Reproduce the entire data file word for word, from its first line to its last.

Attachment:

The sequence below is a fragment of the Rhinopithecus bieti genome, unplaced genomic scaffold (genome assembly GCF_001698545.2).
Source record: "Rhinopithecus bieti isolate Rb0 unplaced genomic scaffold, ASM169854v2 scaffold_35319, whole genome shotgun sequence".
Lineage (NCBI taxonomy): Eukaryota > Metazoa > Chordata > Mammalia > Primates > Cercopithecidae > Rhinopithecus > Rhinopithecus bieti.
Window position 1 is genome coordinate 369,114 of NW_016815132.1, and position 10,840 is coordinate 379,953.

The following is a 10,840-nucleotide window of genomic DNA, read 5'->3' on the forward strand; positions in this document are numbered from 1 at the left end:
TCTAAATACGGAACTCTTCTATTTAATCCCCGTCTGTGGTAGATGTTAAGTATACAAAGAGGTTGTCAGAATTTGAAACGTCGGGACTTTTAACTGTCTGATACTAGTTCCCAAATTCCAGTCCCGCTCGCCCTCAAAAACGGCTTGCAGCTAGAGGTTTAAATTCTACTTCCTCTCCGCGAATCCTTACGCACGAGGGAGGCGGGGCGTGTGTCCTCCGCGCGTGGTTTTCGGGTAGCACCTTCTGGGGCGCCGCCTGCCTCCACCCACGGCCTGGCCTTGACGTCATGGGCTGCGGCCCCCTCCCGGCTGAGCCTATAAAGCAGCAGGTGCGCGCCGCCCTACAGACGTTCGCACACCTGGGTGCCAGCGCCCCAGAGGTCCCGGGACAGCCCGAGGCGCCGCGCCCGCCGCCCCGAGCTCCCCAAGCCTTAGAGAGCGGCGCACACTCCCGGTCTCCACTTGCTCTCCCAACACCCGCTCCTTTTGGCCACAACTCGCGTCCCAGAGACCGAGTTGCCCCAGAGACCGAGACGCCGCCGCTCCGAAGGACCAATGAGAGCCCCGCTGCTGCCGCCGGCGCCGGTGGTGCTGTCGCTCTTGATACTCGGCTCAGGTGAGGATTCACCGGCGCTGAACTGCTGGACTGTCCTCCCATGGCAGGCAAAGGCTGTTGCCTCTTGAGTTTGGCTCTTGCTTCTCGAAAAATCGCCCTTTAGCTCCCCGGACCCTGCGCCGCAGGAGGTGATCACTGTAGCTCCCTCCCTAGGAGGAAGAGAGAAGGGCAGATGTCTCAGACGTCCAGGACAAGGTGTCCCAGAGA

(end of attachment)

The sequence below is a fragment of the Rhinopithecus bieti genome, unplaced genomic scaffold (genome assembly GCF_001698545.2).
Source record: "Rhinopithecus bieti isolate Rb0 unplaced genomic scaffold, ASM169854v2 scaffold_35319, whole genome shotgun sequence".
Lineage (NCBI taxonomy): Eukaryota > Metazoa > Chordata > Mammalia > Primates > Cercopithecidae > Rhinopithecus > Rhinopithecus bieti.
Window position 1 is genome coordinate 369,114 of NW_016815132.1, and position 10,840 is coordinate 379,953.

The following is a 10,840-nucleotide window of genomic DNA, read 5'->3' on the forward strand; positions in this document are numbered from 1 at the left end:
TCTAAATACGGAACTCTTCTATTTAATCCCCGTCTGTGGTAGATGTTAAGTATACAAAGAGGTTGTCAGAATTTGAAACGTCGGGACTTTTAACTGTCTGATACTAGTTCCCAAATTCCAGTCCCGCTCGCCCTCAAAAACGGCTTGCAGCTAGAGGTTTAAATTCTACTTCCTCTCCGCGAATCCTTACGCACGAGGGAGGCGGGGCGTGTGTCCTCCGCGCGTGGTTTTCGGGTAGCACCTTCTGGGGCGCCGCCTGCCTCCACCCACGGCCTGGCCTTGACGTCATGGGCTGCGGCCCCCTCCCGGCTGAGCCTATAAAGCAGCAGGTGCGCGCCGCCCTACAGACGTTCGCACACCTGGGTGCCAGCGCCCCAGAGGTCCCGGGACAGCCCGAGGCGCCGCGCCCGCCGCCCCGAGCTCCCCAAGCCTTAGAGAGCGGCGCACACTCCCGGTCTCCACTTGCTCTCCCAACACCCGCTCCTTTTGGCCACAACTCGCGTCCCAGAGACCGAGTTGCCCCAGAGACCGAGACGCCGCCGCTCCGAAGGACCAATGAGAGCCCCGCTGCTGCCGCCGGCGCCGGTGGTGCTGTCGCTCTTGATACTCGGCTCAGGTGAGGATTCACCGGCGCTGAACTGCTGGACTGTCCTCCCATGGCAGGCAAAGGCTGTTGCCTCTTGAGTTTGGCTCTTGCTTCTCGAAAAATCGCCCTTTAGCTCCCCGGACCCTGCGCCGCAGGAGGTGATCACTGTAGCTCCCTCCCTAGGAGGAAGAGAGAAGGGCAGATGTCTCAGACGTCCAGGACAAGGTGTCCCAGAGA